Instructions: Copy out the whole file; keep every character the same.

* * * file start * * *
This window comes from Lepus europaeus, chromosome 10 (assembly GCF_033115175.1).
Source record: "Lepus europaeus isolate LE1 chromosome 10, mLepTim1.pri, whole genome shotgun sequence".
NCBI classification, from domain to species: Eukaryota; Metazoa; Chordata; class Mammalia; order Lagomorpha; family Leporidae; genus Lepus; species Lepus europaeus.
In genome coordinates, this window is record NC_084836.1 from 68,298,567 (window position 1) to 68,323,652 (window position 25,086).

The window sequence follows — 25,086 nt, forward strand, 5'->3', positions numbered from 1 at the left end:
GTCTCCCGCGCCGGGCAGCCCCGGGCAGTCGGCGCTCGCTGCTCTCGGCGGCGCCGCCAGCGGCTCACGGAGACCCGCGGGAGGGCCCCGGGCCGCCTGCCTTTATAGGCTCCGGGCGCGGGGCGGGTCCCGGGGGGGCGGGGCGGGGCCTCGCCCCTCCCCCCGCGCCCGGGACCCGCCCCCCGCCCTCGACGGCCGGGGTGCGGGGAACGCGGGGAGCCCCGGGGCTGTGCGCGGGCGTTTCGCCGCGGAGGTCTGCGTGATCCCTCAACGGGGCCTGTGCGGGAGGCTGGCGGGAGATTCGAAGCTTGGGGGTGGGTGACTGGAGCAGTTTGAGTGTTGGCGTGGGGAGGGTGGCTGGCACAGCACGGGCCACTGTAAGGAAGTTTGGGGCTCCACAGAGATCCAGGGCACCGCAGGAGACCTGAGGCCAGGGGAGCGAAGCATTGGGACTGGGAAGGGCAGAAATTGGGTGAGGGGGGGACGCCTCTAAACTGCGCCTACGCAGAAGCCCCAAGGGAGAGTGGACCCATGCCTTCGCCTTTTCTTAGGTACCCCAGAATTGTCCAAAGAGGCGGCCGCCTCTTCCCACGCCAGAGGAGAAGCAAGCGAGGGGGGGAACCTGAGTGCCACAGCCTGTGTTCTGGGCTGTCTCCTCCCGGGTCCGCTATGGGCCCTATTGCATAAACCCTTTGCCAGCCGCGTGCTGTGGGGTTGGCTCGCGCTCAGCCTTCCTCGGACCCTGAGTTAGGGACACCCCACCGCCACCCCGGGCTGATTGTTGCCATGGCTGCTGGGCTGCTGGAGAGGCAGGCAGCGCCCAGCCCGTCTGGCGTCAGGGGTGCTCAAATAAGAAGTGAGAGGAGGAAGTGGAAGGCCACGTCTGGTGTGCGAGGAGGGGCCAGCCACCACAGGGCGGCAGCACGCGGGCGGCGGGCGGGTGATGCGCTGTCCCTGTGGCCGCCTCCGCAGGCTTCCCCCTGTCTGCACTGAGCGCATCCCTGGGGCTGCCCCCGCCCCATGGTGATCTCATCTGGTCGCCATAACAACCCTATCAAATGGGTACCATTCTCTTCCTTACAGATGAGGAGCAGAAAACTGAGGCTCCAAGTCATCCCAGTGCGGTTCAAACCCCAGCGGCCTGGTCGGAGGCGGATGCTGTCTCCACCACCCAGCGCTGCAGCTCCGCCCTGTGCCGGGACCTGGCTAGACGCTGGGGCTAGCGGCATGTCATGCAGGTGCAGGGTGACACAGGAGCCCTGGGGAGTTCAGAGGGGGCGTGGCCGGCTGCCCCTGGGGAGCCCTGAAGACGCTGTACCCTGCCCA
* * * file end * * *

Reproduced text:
This window comes from Lepus europaeus, chromosome 10 (assembly GCF_033115175.1).
Source record: "Lepus europaeus isolate LE1 chromosome 10, mLepTim1.pri, whole genome shotgun sequence".
NCBI classification, from domain to species: Eukaryota; Metazoa; Chordata; class Mammalia; order Lagomorpha; family Leporidae; genus Lepus; species Lepus europaeus.
In genome coordinates, this window is record NC_084836.1 from 68,298,567 (window position 1) to 68,323,652 (window position 25,086).

The window sequence follows — 25,086 nt, forward strand, 5'->3', positions numbered from 1 at the left end:
GTCTCCCGCGCCGGGCAGCCCCGGGCAGTCGGCGCTCGCTGCTCTCGGCGGCGCCGCCAGCGGCTCACGGAGACCCGCGGGAGGGCCCCGGGCCGCCTGCCTTTATAGGCTCCGGGCGCGGGGCGGGTCCCGGGGGGGCGGGGCGGGGCCTCGCCCCTCCCCCCGCGCCCGGGACCCGCCCCCCGCCCTCGACGGCCGGGGTGCGGGGAACGCGGGGAGCCCCGGGGCTGTGCGCGGGCGTTTCGCCGCGGAGGTCTGCGTGATCCCTCAACGGGGCCTGTGCGGGAGGCTGGCGGGAGATTCGAAGCTTGGGGGTGGGTGACTGGAGCAGTTTGAGTGTTGGCGTGGGGAGGGTGGCTGGCACAGCACGGGCCACTGTAAGGAAGTTTGGGGCTCCACAGAGATCCAGGGCACCGCAGGAGACCTGAGGCCAGGGGAGCGAAGCATTGGGACTGGGAAGGGCAGAAATTGGGTGAGGGGGGGACGCCTCTAAACTGCGCCTACGCAGAAGCCCCAAGGGAGAGTGGACCCATGCCTTCGCCTTTTCTTAGGTACCCCAGAATTGTCCAAAGAGGCGGCCGCCTCTTCCCACGCCAGAGGAGAAGCAAGCGAGGGGGGGAACCTGAGTGCCACAGCCTGTGTTCTGGGCTGTCTCCTCCCGGGTCCGCTATGGGCCCTATTGCATAAACCCTTTGCCAGCCGCGTGCTGTGGGGTTGGCTCGCGCTCAGCCTTCCTCGGACCCTGAGTTAGGGACACCCCACCGCCACCCCGGGCTGATTGTTGCCATGGCTGCTGGGCTGCTGGAGAGGCAGGCAGCGCCCAGCCCGTCTGGCGTCAGGGGTGCTCAAATAAGAAGTGAGAGGAGGAAGTGGAAGGCCACGTCTGGTGTGCGAGGAGGGGCCAGCCACCACAGGGCGGCAGCACGCGGGCGGCGGGCGGGTGATGCGCTGTCCCTGTGGCCGCCTCCGCAGGCTTCCCCCTGTCTGCACTGAGCGCATCCCTGGGGCTGCCCCCGCCCCATGGTGATCTCATCTGGTCGCCATAACAACCCTATCAAATGGGTACCATTCTCTTCCTTACAGATGAGGAGCAGAAAACTGAGGCTCCAAGTCATCCCAGTGCGGTTCAAACCCCAGCGGCCTGGTCGGAGGCGGATGCTGTCTCCACCACCCAGCGCTGCAGCTCCGCCCTGTGCCGGGACCTGGCTAGACGCTGGGGCTAGCGGCATGTCATGCAGGTGCAGGGTGACACAGGAGCCCTGGGGAGTTCAGAGGGGGCGTGGCCGGCTGCCCCTGGGGAGCCCTGAAGACGCTGTACCCTGCCCA